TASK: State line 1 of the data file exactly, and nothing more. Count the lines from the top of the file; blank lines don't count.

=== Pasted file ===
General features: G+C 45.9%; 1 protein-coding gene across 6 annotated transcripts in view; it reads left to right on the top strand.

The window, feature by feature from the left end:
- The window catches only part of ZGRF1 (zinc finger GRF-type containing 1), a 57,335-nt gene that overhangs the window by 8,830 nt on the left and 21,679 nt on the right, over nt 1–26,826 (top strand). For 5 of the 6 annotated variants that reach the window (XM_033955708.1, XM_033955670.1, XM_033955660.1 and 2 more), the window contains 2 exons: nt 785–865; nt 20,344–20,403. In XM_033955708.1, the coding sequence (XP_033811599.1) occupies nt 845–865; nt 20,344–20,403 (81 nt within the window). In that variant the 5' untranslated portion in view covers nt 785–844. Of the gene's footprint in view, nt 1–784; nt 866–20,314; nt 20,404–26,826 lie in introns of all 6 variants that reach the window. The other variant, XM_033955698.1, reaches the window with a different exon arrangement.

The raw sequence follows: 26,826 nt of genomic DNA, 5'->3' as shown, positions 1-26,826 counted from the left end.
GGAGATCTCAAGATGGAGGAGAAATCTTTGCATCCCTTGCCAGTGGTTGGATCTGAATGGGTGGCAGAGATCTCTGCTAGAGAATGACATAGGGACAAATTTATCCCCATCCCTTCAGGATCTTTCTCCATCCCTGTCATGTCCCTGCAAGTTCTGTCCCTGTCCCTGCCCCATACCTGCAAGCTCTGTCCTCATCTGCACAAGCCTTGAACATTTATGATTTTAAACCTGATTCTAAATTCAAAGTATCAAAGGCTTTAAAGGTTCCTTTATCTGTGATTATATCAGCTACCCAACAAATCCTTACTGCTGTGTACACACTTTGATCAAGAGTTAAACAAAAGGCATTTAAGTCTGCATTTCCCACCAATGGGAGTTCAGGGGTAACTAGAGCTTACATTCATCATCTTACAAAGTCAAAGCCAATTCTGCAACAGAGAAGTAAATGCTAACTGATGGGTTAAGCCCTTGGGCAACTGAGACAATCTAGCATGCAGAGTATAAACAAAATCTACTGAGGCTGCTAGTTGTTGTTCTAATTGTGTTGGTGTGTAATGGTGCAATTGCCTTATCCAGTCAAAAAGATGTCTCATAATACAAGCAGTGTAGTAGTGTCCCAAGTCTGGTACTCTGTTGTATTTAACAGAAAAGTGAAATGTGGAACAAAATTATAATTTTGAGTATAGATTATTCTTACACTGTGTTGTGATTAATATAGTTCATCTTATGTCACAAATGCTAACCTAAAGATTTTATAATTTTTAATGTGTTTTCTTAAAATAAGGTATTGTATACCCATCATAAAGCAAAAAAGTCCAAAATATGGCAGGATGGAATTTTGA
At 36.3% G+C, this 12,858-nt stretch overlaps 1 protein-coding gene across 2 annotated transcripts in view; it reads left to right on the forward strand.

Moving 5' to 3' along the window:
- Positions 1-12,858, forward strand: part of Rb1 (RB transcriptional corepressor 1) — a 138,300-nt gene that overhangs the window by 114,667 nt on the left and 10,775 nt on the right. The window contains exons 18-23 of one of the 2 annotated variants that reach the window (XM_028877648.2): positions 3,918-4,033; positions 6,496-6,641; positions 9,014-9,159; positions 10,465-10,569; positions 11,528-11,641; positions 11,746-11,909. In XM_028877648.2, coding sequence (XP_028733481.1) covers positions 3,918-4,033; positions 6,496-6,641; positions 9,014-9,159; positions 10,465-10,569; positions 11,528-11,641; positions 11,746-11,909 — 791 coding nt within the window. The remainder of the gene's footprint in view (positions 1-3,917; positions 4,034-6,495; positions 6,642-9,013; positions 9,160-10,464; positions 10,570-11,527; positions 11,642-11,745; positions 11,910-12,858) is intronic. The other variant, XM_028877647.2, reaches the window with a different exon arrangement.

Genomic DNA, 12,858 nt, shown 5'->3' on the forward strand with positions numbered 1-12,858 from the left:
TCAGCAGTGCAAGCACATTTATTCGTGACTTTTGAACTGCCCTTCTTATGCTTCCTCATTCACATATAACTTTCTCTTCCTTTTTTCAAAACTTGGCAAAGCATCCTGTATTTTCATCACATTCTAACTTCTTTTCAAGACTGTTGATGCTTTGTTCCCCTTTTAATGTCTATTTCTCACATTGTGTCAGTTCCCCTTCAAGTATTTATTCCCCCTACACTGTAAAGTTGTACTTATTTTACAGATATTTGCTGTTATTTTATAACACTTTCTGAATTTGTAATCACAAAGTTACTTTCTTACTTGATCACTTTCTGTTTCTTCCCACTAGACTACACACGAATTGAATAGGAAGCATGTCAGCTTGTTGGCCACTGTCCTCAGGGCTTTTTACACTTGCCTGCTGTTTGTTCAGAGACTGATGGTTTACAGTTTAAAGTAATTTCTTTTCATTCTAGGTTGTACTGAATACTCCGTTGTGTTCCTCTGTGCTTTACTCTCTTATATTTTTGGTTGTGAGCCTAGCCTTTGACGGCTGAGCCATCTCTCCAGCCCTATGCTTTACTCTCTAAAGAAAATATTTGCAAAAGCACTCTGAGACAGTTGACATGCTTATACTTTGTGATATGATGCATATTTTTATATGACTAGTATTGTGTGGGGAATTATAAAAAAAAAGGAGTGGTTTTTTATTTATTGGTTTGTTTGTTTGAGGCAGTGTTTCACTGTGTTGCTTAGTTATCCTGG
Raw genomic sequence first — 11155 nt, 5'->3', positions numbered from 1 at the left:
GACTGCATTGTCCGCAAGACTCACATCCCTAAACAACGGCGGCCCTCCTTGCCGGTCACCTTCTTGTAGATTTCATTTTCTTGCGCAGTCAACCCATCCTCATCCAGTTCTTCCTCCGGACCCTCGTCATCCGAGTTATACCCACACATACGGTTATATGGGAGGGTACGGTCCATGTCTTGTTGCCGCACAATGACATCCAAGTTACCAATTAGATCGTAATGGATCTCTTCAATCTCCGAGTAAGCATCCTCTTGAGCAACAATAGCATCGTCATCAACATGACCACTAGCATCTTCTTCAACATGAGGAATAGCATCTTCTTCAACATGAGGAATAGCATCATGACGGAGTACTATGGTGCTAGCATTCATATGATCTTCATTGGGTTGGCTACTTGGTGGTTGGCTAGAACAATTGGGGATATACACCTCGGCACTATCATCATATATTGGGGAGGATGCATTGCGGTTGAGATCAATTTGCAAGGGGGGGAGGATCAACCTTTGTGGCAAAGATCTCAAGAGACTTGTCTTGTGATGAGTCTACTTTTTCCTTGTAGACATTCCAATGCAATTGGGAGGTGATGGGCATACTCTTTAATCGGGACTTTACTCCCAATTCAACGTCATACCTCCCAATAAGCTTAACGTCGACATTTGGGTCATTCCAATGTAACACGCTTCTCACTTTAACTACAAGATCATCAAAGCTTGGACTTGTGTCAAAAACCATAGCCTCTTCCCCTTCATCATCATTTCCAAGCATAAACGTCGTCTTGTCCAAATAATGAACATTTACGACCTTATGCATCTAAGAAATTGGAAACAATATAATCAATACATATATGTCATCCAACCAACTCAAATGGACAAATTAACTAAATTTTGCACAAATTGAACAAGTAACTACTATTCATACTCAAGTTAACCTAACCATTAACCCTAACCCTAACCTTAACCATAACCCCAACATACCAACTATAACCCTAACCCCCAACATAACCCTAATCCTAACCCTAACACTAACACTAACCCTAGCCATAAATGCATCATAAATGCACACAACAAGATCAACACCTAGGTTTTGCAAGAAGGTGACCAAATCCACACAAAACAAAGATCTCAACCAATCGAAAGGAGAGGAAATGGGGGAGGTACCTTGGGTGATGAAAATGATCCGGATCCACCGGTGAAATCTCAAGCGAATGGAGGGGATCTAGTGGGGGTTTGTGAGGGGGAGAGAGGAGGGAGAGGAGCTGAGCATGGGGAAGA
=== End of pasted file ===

General features: G+C 45.9%; 1 protein-coding gene across 6 annotated transcripts in view; it reads left to right on the top strand.